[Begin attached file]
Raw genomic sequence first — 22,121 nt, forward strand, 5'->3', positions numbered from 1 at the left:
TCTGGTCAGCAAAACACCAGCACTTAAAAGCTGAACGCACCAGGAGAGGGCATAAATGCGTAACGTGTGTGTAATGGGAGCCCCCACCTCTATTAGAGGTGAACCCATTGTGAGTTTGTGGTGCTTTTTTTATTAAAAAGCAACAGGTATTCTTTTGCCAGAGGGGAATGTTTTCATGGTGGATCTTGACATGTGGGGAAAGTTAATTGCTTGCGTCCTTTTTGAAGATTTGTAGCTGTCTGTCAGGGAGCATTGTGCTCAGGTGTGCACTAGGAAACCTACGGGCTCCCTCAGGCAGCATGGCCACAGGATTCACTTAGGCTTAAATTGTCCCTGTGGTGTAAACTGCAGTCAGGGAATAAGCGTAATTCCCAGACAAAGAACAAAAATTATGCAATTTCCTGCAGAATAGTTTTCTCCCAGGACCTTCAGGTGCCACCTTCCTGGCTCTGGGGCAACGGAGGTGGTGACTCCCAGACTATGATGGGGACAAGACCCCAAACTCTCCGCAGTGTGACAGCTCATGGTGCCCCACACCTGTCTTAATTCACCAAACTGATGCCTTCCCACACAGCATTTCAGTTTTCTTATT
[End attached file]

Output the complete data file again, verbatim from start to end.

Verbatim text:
Raw genomic sequence first — 22,121 nt, forward strand, 5'->3', positions numbered from 1 at the left:
TCTGGTCAGCAAAACACCAGCACTTAAAAGCTGAACGCACCAGGAGAGGGCATAAATGCGTAACGTGTGTGTAATGGGAGCCCCCACCTCTATTAGAGGTGAACCCATTGTGAGTTTGTGGTGCTTTTTTTATTAAAAAGCAACAGGTATTCTTTTGCCAGAGGGGAATGTTTTCATGGTGGATCTTGACATGTGGGGAAAGTTAATTGCTTGCGTCCTTTTTGAAGATTTGTAGCTGTCTGTCAGGGAGCATTGTGCTCAGGTGTGCACTAGGAAACCTACGGGCTCCCTCAGGCAGCATGGCCACAGGATTCACTTAGGCTTAAATTGTCCCTGTGGTGTAAACTGCAGTCAGGGAATAAGCGTAATTCCCAGACAAAGAACAAAAATTATGCAATTTCCTGCAGAATAGTTTTCTCCCAGGACCTTCAGGTGCCACCTTCCTGGCTCTGGGGCAACGGAGGTGGTGACTCCCAGACTATGATGGGGACAAGACCCCAAACTCTCCGCAGTGTGACAGCTCATGGTGCCCCACACCTGTCTTAATTCACCAAACTGATGCCTTCCCACACAGCATTTCAGTTTTCTTATT